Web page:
The CUC website states that, “TechShare, is a program of the Texas Conference of Urban Counties, established in 2004 to help counties implement advanced technology solutions. By collaborating, counties save money by sharing the cost of research and development. These projects can produce applications, systems, or other technology assets to enable more efficient processes for administration of justice. Counties outside of the program can “purchase” the software from the counties that originally funded development. The money used to develop the software is not retained by the TechShare program. We are committed to building county-owned technology solutions to support local communities through cost-effective collaboration.”
From personal experience, when an individual comes from an entrepreneurial background and is elected to a political position, he quickly learns entrepreneurial skills and government are an oxymoron.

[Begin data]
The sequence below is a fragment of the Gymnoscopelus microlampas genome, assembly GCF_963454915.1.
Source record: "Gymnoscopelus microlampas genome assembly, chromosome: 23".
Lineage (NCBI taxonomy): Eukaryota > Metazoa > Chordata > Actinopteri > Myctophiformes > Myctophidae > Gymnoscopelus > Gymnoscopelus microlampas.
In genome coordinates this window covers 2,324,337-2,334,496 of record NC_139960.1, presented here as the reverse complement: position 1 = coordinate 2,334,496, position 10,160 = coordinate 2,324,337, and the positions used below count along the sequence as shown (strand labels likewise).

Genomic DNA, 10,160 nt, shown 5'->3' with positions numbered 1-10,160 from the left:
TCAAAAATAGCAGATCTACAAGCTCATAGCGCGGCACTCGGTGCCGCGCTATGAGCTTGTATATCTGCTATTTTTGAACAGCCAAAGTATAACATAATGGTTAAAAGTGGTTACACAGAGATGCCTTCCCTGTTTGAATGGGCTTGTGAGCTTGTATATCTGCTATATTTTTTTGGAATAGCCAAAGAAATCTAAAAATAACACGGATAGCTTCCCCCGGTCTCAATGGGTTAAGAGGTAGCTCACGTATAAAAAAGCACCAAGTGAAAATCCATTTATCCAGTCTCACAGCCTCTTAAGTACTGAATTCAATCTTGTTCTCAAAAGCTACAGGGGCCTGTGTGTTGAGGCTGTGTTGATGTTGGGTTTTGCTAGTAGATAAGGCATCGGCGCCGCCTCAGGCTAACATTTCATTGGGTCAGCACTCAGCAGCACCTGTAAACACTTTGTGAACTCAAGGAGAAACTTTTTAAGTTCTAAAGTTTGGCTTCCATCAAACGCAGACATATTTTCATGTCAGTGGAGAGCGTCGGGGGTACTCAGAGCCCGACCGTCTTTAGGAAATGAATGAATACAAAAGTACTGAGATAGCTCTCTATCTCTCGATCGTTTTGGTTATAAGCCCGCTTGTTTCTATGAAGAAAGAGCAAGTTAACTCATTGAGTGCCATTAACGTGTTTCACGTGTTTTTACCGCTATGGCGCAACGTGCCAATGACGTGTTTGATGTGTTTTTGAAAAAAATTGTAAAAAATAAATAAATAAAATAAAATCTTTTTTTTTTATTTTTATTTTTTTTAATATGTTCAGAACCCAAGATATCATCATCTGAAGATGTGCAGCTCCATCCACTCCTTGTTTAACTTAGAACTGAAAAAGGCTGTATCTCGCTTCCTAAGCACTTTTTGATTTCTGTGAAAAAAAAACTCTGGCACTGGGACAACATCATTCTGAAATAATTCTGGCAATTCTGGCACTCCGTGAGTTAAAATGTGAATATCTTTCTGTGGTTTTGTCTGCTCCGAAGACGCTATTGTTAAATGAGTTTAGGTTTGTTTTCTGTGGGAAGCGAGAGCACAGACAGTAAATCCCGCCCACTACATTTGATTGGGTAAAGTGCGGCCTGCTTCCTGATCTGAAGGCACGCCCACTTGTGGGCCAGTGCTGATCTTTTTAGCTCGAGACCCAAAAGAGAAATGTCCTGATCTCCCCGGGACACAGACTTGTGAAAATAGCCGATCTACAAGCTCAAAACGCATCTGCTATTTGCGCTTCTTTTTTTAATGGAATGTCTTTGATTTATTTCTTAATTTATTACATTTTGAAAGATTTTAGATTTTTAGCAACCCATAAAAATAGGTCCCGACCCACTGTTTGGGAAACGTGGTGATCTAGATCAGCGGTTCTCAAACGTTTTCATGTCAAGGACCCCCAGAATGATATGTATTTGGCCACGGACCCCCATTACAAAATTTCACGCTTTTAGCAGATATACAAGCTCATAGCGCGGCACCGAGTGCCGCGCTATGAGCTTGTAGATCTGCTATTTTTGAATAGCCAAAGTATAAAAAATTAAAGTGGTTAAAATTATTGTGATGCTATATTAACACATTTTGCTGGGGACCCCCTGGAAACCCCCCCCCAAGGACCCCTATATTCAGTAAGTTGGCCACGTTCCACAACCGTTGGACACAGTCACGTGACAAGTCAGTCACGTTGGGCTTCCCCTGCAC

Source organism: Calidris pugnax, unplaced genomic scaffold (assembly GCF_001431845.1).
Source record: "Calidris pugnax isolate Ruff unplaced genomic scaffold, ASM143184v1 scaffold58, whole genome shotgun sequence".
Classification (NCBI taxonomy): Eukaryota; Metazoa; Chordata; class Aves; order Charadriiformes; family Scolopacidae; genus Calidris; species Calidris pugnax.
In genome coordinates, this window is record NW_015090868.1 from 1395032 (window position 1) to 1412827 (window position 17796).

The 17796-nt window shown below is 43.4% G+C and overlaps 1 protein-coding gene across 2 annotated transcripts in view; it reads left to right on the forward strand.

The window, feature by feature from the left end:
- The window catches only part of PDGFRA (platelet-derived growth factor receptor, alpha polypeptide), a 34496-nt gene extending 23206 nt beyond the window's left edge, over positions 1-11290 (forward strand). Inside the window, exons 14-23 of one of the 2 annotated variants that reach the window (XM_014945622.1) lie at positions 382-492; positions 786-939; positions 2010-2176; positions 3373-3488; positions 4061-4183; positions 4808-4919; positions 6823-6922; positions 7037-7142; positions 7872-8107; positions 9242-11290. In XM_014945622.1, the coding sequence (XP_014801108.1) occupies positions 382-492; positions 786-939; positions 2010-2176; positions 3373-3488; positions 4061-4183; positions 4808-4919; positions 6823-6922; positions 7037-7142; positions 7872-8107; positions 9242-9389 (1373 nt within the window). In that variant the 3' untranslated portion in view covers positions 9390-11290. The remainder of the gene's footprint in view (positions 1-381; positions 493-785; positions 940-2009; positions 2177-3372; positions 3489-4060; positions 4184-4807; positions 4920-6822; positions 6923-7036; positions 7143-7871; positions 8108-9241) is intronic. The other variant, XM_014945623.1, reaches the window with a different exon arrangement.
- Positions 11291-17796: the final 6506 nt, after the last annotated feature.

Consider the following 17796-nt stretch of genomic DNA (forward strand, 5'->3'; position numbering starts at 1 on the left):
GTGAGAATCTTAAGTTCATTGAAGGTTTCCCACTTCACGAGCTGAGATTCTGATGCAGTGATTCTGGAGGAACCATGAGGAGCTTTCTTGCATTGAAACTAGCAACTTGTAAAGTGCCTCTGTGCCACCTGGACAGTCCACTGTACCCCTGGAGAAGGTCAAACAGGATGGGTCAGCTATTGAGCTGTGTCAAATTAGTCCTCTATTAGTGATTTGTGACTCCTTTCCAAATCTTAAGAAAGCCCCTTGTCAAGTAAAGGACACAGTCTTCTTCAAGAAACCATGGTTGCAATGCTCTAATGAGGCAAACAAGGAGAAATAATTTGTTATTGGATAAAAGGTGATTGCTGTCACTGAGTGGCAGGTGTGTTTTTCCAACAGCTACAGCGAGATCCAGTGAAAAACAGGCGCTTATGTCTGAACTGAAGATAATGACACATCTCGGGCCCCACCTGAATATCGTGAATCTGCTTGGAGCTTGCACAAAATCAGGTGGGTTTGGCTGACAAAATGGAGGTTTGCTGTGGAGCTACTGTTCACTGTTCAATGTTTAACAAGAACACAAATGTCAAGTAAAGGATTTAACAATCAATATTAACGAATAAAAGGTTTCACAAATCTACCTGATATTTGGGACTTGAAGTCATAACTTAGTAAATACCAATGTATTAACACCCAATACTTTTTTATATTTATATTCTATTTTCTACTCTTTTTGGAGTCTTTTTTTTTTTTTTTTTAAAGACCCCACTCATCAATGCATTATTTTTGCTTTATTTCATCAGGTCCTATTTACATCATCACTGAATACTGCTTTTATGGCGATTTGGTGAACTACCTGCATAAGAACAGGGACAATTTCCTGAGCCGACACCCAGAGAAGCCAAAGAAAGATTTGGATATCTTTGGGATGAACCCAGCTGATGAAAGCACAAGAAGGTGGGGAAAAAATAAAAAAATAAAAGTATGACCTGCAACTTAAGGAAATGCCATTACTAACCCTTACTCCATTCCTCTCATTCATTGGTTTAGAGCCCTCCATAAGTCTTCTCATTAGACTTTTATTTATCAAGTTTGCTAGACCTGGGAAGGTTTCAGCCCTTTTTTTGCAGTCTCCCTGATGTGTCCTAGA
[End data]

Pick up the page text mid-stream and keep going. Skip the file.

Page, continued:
I recall, as a former city elected official, there is one undisputed fact, in the political environment, no good deed goes unpunished. I recall a developer David Bagwell, every Arbor Day, would literally give away hundreds of trees to Colleyville residents for local planting. Bagwell is a skilled and generous Arborist, therefore, it seemed reasonable, at least to me, to ask him if he would consider donating and planting a large live Christmas Tree to be featured during holiday celebrations held every year. In July 2005, an article was posted on LNO: Bagwell Christmas Tree.
Thereafter, I was soundly criticized, by then Mayor Donna Arp, with the line that Bagwell was a developer in Colleyville and my request for a donation would sway my decisions on any issues of Bagwell that might come before the city, further that the title “Christmas Tree” might be objectionable to some Colleyville citizens.